Phil Capone kicks off a new series showcasing the hugely influential bands of the UK'S R&B scene. We begin our journey with 60s pioneers, The Yardbirds.
Phil Capone’s new column kicks off with a healthy dose of British R&B: this month it’s Clapton, Beck and Page in The Yardbirds!
The Yardbirds were responsible for launching the careers of three of the biggest names in the history of rock guitar: Eric Clapton, Jeff Beck, and Jimmy Page. Formed in 1963, the original line-up consisted of Keith Relf (vocals), Paul Samwell-Smith (bass), Jim McCarty (drums), Chris Dreja (rhythm), and Anthony ‘Top’ Topham (lead).
Influenced by Chicago blues musicians, the band's early repertoire consisted largely of Muddy Waters, Howlin’ Wolf and Bo Diddley covers. The Yardbirds were officially launched onto the London R&B scene when they secured the hippest gig in town: The Crawdaddy Club in Richmond. Shortly after this Topham quit and Eric Clapton (aged just 18) took his place. Clapton’s virtuosity was already evident; his accomplished soloing style perfectly suited to the bands’ blues-based repertoire. By February of 1964 they had secured a recording contract with EMI. Early the following year, just as they were enjoying UK and USA chart success, Clapton quit, unhappy with the group's change of direction from their bluesy roots to a much more commercial sound.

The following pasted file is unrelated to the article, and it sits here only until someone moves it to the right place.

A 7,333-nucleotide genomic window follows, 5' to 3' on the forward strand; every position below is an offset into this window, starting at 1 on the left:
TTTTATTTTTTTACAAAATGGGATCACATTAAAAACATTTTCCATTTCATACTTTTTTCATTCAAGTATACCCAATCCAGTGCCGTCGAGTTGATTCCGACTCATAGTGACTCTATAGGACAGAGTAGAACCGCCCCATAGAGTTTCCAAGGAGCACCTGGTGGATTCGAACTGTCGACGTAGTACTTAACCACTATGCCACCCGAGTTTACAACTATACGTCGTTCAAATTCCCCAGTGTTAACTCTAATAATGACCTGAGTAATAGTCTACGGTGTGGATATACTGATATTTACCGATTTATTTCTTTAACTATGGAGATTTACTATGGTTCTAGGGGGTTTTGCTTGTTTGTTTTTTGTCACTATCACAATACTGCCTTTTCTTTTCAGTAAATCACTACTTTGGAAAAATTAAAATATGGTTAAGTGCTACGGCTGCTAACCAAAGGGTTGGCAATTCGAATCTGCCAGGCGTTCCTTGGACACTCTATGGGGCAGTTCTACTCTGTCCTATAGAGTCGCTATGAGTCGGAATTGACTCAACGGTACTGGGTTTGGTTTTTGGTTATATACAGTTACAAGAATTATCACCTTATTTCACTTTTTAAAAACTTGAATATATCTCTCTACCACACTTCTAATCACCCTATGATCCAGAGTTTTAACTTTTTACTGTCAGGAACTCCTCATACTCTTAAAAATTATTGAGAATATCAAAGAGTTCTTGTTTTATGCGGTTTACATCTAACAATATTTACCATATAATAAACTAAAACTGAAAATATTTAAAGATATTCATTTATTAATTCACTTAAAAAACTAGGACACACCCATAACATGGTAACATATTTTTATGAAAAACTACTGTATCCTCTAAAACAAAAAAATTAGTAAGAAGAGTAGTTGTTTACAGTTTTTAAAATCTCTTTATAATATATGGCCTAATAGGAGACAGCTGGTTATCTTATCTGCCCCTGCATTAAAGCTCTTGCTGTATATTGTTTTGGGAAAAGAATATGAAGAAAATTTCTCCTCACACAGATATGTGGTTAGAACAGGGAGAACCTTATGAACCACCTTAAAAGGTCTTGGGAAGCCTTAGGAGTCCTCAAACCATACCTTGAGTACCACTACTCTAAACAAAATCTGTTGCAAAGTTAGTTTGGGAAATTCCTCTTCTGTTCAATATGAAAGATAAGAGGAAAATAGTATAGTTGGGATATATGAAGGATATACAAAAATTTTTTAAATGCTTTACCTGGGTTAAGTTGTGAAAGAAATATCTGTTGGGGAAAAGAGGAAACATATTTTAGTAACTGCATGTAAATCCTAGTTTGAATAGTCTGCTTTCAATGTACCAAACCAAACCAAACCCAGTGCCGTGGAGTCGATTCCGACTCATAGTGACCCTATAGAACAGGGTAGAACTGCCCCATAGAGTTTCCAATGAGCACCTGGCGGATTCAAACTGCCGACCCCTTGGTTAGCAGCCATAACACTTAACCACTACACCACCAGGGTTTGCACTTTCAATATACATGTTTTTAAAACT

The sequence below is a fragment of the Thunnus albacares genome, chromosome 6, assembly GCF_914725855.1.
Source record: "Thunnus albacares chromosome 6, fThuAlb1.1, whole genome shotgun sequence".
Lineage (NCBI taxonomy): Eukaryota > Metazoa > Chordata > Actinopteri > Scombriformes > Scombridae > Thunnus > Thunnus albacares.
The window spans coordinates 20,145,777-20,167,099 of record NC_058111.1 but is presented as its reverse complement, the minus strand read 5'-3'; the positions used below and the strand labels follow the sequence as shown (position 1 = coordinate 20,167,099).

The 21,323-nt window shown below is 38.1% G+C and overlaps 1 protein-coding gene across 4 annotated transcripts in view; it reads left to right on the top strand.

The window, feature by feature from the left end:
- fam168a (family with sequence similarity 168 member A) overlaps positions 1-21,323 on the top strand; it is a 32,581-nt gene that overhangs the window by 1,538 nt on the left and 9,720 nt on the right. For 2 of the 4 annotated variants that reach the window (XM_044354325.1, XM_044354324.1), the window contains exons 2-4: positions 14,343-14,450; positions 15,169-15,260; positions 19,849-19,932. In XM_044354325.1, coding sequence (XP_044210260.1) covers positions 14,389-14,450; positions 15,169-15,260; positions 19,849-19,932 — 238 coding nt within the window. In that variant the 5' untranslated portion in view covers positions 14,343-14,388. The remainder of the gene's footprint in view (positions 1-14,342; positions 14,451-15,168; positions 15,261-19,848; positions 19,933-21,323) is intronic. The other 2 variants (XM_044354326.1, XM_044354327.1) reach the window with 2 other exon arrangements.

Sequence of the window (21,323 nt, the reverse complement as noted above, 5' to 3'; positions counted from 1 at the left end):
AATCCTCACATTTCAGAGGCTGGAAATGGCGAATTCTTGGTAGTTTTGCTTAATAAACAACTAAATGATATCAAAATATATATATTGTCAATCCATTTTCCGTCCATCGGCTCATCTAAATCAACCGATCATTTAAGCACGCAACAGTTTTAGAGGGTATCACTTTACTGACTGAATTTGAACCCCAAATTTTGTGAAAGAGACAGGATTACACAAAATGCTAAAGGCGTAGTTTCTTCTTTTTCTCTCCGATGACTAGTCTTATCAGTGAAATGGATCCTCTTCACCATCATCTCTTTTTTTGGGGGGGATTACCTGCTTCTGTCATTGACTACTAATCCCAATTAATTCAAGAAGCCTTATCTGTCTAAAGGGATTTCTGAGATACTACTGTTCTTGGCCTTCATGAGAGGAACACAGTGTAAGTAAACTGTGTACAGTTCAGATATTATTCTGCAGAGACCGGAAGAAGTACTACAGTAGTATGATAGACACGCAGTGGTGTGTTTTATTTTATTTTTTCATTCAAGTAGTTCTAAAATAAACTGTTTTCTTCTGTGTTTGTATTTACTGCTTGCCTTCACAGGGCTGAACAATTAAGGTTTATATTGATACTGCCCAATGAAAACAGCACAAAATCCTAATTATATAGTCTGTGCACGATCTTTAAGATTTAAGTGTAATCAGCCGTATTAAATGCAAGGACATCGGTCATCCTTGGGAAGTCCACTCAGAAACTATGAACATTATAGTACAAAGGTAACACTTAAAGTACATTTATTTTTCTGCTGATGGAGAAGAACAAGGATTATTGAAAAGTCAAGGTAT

Clapton recommended his friend, and young session wizard, Jimmy Page as his successor. Page declined but suggested Jeff Beck for the job instead. This period of The
While recording was in progress, Page changed the name of the group to Led Zeppelin and the rest, as they say, is history.
Yardbirds is characterised by a harder-edged, more psychedelic sound, fuelled by Beck’s experiments with distortion and feedback. His unusual and original style complimented the bands’ new pop-rock direction perfectly. Beck achieved instant recognition for his work, winning the prestigious title of No 1 Lead Guitarist in the 1966 Beat Instrumental Reader’s Poll. In the same year bassist Paul Samwell-Smith quit the band and was, rather unusually, replaced by Jimmy Page.
With Jimmy Page on bass (also playing lead in the studio while session man John Paul Jones covered bass duties), the third phase of the band’s history began. Only a handful of tracks (most notably Happenings Ten Years Time Ago and Stroll On) remain as testament to the short lived Page-Beck Era. There is, however, a famous 1960s movie, Blow-Up, featuring a scene of this line-up playing in club. It depicts Beck losing his temper with a faulty Vox amp and smashing up his guitar! Ironically it was Beck’s fiery temper that contributed to him being sacked from The Yardbirds in the autumn of 1966.
With Beck gone, Page switched to lead guitar for the final phase of the band’s history. They recorded their last album, Little Games in 1967 which featured Page’s solo acoustic masterpiece White Summer - Page also started experimenting with his ‘violin bow’ technique at this time.
The Yardbirds disbanded in summer 1968, but with touring commitments unfulfilled, Page and the band’s new manager Peter Grant put together a revised line-up with Robert Plant and John Bonham. The ‘New Yardbirds’ toured Scandinavia, then returned to the UK to start work on a new album in the autumn of that year. While recording was in progress, Page changed the name of the group to Led Zeppelin and the rest, as they say, is history.
The Yardbirds in 1964 with Eric Clapton (right)